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Arts Beat: Honoring Alberta Hunter, readings and a busy Kleinhans

Despite its plot-spoiling title, Arthur Miller's "Death of a Salesman" remains a classic in American theater. The story of Willy Loman's shattered American dream comes back to life beginning Jan. 31 in the Ellicott Creek Playhouse (55 Ellicott Creek Road, Tonawanda), with a production by the Niagara Regional Theatre Guild. Dawn Marcolini Newton directs Miller's Pulitzer Prize-winning drama.

It continues through Feb. 16. Performance times are 7:30 p.m. Fridays and Saturdays, 3 p.m. Sundays. Tickets are $20 general, $18 for seniors, students and veterans and $12 for ages 12 and younger. For an advance ticket discount ($17 general, $12 for students, seniors and veterans), call 716-260-2310 before the day of the show. Visit

Celebrating Alberta Hunter

The financial folk advise us that "Past performance doesn't guarantee future results," but audiences might consider ignoring that caution when it comes to the return of "Cookin' at the Cookery." The musical celebration of the life of blues great Alberta Hunter played to sold-out houses at Studio Arena (now 710 Main) in 2002; MusicalFare is bringing it back starting Feb. 5.

The show tells Hunter's unusual life story, starting with her early success in the 1920s as a singer and songwriter, performing with Fats Waller, Eubie Blake, Louis Armstrong and other legends. For this production, pianist George Caldwell will lead an onstage quartet in Hunter's hits and the music of her time.

And what a time she had. Hunter was a top blues singer well into her 50s, when her mother died. Grief-stricken, she gave up her career and became a nurse. Later, her obituary in The New York Times said: "Miss Hunter worked as a scrub nurse for 20 years, never missing a day, never revealing anything about her past. In 1977, the hospital, under the impression that she had reached the mandatory retirement age of 70, made her retire. She was actually 82."

Hunter, who said she was "bored to tears" at home, was rediscovered that same year when she sang at a party for her friend, Mabel Mercer, who also was still performing. That ignited Hunter's second career as a nightclub singer, with an open-ended gig at the Cookery in Greenwich Village. She continued singing until her death in 1984 at age 89.

"Cookin' at the Cookery" was written by Marion J. Caffrey and directed by Victoria Pérez. The theater is at 4380 Main St., Amherst (Daemen College campus). Tickets are $47 (

Read and hear all about it

Talking Leaves bookstore and Hallwalls Contemporary Arts Center are joining for two big events next week, one introducing a new novelist and the other featuring a noted literary editor and critic. Both are free and held in Cinema at Hallwalls (341 Delaware Ave.).

At 7 p.m. Feb. 4, Hallwalls will host a celebration of author Gabriel Bump and his first novel, "Everywhere You Don't Belong." The book is the story of Chicago teen Claude McKay Love, who is forced to come to terms with issues of race, both the good and the ugly, in modern America. Author Arthur Flowers describes Bump's writing as "literary blues, raw and rowdy and big and brawling, yet smooth and polished and crafty." The event is co-sponsored by UB's Exhibit X Series. Readers who later will be able to say "I knew him when ... " will be able to meet Bump for free and buy his book at the same time.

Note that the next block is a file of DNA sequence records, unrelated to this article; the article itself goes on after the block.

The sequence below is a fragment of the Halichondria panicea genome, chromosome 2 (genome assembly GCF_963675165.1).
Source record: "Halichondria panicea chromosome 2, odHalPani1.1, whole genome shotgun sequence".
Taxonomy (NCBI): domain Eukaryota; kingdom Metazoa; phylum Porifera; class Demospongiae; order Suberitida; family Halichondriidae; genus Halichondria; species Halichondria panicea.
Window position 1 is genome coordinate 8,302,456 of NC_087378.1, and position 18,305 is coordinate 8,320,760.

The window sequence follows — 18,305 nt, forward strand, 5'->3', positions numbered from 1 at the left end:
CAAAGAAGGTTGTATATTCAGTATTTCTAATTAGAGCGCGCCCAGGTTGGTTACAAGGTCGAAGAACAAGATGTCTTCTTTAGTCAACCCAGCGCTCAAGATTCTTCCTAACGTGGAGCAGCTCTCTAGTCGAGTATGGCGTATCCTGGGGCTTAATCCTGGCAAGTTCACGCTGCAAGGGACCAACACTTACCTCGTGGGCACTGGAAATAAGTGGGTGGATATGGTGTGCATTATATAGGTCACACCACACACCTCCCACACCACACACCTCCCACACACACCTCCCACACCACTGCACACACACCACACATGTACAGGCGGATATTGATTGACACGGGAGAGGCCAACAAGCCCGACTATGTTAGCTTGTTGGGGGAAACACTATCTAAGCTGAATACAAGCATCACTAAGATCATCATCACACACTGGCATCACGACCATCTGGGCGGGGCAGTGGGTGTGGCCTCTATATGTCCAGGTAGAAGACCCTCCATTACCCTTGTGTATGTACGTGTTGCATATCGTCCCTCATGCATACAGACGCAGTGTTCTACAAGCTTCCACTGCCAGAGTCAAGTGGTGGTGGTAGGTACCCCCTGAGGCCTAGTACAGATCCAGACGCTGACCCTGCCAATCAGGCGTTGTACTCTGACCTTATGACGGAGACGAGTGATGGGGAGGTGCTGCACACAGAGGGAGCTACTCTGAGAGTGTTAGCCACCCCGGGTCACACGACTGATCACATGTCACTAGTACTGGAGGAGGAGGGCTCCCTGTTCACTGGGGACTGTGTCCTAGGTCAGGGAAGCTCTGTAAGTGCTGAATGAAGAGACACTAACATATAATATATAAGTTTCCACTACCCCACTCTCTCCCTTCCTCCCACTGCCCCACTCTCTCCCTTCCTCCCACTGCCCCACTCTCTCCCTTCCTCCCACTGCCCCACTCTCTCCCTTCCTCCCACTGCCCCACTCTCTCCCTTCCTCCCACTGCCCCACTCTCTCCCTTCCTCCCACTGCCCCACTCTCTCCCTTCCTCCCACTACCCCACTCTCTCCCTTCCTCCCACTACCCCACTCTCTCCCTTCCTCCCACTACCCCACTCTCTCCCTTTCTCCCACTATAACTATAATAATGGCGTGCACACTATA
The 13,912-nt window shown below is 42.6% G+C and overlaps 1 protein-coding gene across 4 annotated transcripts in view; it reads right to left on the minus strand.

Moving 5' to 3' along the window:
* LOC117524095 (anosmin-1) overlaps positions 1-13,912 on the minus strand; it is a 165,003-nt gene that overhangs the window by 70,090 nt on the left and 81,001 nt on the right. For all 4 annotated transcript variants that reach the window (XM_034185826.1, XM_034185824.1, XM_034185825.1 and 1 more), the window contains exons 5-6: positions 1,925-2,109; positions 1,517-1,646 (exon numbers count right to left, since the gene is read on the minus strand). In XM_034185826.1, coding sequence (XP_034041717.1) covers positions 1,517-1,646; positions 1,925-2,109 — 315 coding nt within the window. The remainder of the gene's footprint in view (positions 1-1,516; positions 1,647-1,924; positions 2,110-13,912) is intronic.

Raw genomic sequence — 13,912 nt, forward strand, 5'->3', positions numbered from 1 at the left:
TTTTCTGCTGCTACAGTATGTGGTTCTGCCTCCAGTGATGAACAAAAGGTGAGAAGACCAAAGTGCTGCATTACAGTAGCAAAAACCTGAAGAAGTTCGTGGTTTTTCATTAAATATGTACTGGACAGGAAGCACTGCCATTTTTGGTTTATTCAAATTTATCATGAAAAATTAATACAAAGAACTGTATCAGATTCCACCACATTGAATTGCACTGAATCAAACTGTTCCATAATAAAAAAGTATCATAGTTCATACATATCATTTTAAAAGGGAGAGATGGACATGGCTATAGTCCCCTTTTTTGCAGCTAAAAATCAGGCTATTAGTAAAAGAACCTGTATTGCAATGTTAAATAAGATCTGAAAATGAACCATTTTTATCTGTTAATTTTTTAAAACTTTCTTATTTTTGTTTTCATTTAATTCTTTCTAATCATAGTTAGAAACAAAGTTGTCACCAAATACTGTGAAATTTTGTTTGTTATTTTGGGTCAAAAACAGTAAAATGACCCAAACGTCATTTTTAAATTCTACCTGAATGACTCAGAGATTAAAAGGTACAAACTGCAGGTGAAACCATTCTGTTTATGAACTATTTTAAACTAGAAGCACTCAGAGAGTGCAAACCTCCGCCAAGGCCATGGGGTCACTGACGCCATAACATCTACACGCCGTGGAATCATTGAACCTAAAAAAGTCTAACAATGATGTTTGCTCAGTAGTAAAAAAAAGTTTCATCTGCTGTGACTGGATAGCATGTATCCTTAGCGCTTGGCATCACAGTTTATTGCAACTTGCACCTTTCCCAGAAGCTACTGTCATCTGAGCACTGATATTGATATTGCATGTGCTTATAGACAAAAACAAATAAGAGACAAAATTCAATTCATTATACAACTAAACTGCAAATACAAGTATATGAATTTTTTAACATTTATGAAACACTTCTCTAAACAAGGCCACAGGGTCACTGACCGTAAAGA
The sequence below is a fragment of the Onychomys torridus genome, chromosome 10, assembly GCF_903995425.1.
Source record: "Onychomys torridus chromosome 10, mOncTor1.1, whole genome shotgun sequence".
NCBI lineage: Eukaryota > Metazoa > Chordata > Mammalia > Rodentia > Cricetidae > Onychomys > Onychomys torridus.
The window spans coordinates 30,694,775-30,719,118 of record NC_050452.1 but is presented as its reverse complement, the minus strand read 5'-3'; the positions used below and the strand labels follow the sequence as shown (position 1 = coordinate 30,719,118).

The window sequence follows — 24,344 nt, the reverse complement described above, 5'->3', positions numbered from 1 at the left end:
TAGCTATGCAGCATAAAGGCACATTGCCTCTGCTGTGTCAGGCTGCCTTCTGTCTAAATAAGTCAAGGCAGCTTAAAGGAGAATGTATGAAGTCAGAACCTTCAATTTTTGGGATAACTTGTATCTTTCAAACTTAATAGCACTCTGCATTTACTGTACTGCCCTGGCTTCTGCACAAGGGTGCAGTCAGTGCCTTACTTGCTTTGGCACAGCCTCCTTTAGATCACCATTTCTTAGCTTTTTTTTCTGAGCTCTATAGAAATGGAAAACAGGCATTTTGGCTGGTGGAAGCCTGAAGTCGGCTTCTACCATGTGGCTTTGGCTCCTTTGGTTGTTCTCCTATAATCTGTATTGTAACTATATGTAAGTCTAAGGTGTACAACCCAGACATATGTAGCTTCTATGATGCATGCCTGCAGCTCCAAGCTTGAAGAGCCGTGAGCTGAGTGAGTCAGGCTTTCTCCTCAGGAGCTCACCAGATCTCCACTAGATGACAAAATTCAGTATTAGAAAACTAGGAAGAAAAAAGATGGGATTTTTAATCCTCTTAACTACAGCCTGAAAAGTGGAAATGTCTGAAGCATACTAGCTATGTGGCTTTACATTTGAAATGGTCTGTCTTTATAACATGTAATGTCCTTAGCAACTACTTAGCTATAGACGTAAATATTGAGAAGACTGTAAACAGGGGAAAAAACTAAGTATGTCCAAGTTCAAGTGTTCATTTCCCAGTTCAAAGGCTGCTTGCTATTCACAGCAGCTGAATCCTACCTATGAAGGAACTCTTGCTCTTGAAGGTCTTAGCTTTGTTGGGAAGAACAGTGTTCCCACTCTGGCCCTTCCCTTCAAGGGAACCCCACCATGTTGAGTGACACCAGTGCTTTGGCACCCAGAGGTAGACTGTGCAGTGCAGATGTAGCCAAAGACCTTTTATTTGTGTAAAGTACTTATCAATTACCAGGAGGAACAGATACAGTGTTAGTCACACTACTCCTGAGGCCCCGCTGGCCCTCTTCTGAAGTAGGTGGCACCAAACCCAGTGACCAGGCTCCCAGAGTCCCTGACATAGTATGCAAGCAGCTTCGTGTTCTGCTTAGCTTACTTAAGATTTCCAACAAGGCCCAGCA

The next night, at 7 p.m. Feb. 5, the same team brings in poet and critic John Freeman, former editor of Granta and current editor of Freeman's literary review, to discuss his latest book, "Dictionary of the Undoing." In his book, Freeman writes about the importance of language as a defense against falsehood, misrepresentation and deceit. Joining him in the discussion will be PUSH Buffalo head Rahwa Ghirmatzion and Eric Gansworth of Canisius College; Sam Magavern of the Partnership for the Public Good will moderate.

Something's old, new at Kleinhans

Tickets are already getting scarce for the Buffalo Philharmonic Orchestra's pops concerts this weekend. On Jan. 31, the group Hotel California joins the symphony for "The Music of The Eagles," a classic rock concert featuring as many of the band's hits as they can fit into one show. On Feb. 1, the honoree is the Queen of Soul, when the orchestra pays tribute to Aretha Franklin with "RESPECT." Vocalists Coco Smith, Ramika Lawrence and Corwyn Hodge will perform hits from across the decades. Both shows start at 8 p.m. in Kleinhans Music Hall (3 Symphony Circle). Ticket prices vary; go to or the Kleinhans box office.

With the Albright-Knox Art Gallery fenced off for construction, the Art of Jazz was left looking for a new temporary home. It found one in the Mary Seaton Room of Kleinhans, where the inaugural performance of the Art of Jazz at the Philharmonic debuts at 3 p.m. Feb. 2. The Christian Sands High Wire Trio will perform a tribute to Erroll Garner (he played "Misty"), with Sands on piano. Tickets are $34, $29 for BPO subscribers and Albright-Knox members; $20 for students, at or the box office.

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